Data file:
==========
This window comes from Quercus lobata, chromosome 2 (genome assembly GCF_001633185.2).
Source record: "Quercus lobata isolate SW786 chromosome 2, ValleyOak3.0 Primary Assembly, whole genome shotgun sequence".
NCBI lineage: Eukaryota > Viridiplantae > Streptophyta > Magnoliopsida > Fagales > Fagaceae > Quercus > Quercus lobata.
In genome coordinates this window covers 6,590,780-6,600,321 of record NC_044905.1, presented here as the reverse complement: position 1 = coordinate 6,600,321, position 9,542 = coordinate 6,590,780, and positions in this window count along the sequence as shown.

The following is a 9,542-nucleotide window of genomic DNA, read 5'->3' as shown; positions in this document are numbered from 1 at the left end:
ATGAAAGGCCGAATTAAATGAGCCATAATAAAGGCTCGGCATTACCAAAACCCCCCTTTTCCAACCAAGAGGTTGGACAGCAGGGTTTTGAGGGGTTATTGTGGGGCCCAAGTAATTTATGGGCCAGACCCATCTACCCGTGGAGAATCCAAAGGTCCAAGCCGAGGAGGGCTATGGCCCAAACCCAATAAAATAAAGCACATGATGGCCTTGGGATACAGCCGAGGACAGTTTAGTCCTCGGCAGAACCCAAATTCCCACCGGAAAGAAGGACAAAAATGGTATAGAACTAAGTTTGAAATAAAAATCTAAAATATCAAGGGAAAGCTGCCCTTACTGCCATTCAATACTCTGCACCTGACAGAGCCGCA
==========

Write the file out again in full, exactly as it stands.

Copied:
This window comes from Quercus lobata, chromosome 2 (genome assembly GCF_001633185.2).
Source record: "Quercus lobata isolate SW786 chromosome 2, ValleyOak3.0 Primary Assembly, whole genome shotgun sequence".
NCBI lineage: Eukaryota > Viridiplantae > Streptophyta > Magnoliopsida > Fagales > Fagaceae > Quercus > Quercus lobata.
In genome coordinates this window covers 6,590,780-6,600,321 of record NC_044905.1, presented here as the reverse complement: position 1 = coordinate 6,600,321, position 9,542 = coordinate 6,590,780, and positions in this window count along the sequence as shown.

The following is a 9,542-nucleotide window of genomic DNA, read 5'->3' as shown; positions in this document are numbered from 1 at the left end:
ATGAAAGGCCGAATTAAATGAGCCATAATAAAGGCTCGGCATTACCAAAACCCCCCTTTTCCAACCAAGAGGTTGGACAGCAGGGTTTTGAGGGGTTATTGTGGGGCCCAAGTAATTTATGGGCCAGACCCATCTACCCGTGGAGAATCCAAAGGTCCAAGCCGAGGAGGGCTATGGCCCAAACCCAATAAAATAAAGCACATGATGGCCTTGGGATACAGCCGAGGACAGTTTAGTCCTCGGCAGAACCCAAATTCCCACCGGAAAGAAGGACAAAAATGGTATAGAACTAAGTTTGAAATAAAAATCTAAAATATCAAGGGAAAGCTGCCCTTACTGCCATTCAATACTCTGCACCTGACAGAGCCGCA